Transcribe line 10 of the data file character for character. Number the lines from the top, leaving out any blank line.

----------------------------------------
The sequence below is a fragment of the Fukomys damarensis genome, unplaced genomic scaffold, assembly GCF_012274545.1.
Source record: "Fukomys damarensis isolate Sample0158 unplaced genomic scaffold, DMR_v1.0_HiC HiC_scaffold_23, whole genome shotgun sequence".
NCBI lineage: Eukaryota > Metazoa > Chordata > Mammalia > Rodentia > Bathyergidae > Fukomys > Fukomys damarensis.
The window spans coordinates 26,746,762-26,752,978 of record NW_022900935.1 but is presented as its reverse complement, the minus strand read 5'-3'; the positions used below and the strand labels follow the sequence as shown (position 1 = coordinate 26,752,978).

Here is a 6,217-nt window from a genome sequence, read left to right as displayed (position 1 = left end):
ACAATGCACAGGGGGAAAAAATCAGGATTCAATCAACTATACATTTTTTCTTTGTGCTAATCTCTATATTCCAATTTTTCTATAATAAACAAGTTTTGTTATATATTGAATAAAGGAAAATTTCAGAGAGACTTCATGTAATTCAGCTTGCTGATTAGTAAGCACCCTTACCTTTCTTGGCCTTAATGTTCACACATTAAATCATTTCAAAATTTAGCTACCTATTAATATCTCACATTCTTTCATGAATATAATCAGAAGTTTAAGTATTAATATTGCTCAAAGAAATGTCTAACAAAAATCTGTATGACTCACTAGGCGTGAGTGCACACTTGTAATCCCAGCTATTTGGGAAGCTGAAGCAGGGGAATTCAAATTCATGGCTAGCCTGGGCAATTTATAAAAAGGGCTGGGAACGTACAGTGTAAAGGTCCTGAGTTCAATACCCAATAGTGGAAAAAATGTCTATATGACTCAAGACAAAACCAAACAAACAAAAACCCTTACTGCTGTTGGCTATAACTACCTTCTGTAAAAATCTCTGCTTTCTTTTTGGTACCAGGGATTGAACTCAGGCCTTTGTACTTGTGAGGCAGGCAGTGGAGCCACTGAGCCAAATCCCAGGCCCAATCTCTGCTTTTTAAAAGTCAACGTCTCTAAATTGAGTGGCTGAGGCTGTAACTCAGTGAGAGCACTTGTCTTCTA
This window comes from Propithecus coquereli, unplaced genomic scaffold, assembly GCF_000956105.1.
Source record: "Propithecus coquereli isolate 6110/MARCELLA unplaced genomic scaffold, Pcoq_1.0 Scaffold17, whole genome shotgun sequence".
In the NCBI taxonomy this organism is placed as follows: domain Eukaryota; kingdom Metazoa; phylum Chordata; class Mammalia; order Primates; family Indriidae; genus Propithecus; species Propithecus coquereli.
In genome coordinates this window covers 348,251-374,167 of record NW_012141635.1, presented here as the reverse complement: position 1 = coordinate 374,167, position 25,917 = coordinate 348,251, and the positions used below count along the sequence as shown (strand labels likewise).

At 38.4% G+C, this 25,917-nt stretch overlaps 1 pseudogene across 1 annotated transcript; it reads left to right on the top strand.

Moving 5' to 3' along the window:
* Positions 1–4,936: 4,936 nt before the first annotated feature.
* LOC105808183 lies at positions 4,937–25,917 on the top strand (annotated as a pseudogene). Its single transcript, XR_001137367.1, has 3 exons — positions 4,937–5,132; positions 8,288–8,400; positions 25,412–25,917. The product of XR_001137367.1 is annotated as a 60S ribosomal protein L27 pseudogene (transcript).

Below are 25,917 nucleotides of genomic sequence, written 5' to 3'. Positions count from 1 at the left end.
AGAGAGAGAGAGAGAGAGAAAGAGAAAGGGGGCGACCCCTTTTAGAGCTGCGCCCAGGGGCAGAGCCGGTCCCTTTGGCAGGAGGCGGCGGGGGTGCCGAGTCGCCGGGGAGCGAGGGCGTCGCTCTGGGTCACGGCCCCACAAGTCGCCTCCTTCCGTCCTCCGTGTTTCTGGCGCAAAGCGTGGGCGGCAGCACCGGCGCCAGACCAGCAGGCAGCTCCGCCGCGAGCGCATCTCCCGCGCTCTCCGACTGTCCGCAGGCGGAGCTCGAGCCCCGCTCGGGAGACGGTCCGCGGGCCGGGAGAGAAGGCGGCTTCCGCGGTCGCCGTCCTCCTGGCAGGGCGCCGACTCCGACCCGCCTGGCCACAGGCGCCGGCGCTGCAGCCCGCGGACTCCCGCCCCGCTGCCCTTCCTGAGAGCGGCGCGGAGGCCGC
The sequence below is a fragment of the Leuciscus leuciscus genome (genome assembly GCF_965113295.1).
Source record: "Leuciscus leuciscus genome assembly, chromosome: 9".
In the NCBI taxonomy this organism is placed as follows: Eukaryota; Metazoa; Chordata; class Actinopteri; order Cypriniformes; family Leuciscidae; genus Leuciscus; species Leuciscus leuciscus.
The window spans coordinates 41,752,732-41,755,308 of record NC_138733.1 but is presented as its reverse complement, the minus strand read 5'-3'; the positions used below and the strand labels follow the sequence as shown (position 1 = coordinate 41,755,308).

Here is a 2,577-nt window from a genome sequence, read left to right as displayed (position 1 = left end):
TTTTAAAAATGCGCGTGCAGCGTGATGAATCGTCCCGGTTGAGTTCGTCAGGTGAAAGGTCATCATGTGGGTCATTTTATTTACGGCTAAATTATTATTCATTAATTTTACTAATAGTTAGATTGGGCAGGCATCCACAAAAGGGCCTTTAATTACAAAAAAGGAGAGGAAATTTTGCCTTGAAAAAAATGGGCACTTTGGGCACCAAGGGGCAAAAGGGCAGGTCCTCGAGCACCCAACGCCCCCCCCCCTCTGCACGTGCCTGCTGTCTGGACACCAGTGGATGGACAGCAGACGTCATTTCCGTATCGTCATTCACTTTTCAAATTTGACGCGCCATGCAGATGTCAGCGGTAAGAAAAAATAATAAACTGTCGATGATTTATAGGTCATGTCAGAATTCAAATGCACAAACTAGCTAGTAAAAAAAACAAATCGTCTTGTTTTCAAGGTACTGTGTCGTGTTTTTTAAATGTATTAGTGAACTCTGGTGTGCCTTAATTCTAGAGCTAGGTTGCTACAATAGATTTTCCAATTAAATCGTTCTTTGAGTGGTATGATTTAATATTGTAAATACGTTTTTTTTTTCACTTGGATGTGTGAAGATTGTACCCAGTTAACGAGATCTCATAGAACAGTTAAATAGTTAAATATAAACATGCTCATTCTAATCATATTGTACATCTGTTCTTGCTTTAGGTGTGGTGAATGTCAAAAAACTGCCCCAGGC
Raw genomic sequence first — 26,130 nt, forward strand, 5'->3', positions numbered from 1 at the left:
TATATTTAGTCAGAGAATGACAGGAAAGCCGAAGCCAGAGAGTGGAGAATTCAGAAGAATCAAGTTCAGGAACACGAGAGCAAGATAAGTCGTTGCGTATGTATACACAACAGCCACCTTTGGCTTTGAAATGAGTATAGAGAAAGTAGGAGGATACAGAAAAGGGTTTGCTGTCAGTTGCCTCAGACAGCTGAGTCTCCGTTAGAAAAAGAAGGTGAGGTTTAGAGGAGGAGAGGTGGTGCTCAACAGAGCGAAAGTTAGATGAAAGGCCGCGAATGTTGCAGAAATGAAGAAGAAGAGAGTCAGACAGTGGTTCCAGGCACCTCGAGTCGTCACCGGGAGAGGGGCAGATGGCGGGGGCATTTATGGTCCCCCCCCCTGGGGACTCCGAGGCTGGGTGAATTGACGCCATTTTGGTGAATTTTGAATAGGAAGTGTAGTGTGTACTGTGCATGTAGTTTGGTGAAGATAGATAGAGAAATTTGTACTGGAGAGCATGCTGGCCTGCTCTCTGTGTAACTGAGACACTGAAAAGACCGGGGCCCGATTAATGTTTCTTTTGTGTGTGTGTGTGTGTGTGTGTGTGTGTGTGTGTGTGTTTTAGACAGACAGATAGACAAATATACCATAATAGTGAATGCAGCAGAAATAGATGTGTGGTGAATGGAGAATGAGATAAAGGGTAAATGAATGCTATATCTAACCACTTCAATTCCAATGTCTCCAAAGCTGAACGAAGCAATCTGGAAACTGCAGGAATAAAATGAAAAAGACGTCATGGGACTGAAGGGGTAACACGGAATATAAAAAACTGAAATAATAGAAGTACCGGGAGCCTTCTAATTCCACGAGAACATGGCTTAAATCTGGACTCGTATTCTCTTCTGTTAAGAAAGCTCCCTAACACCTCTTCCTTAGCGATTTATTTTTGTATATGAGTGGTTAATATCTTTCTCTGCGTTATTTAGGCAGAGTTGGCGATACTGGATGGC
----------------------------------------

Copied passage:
In genome coordinates this window covers 348,251-374,167 of record NW_012141635.1, presented here as the reverse complement: position 1 = coordinate 374,167, position 25,917 = coordinate 348,251, and the positions used below count along the sequence as shown (strand labels likewise).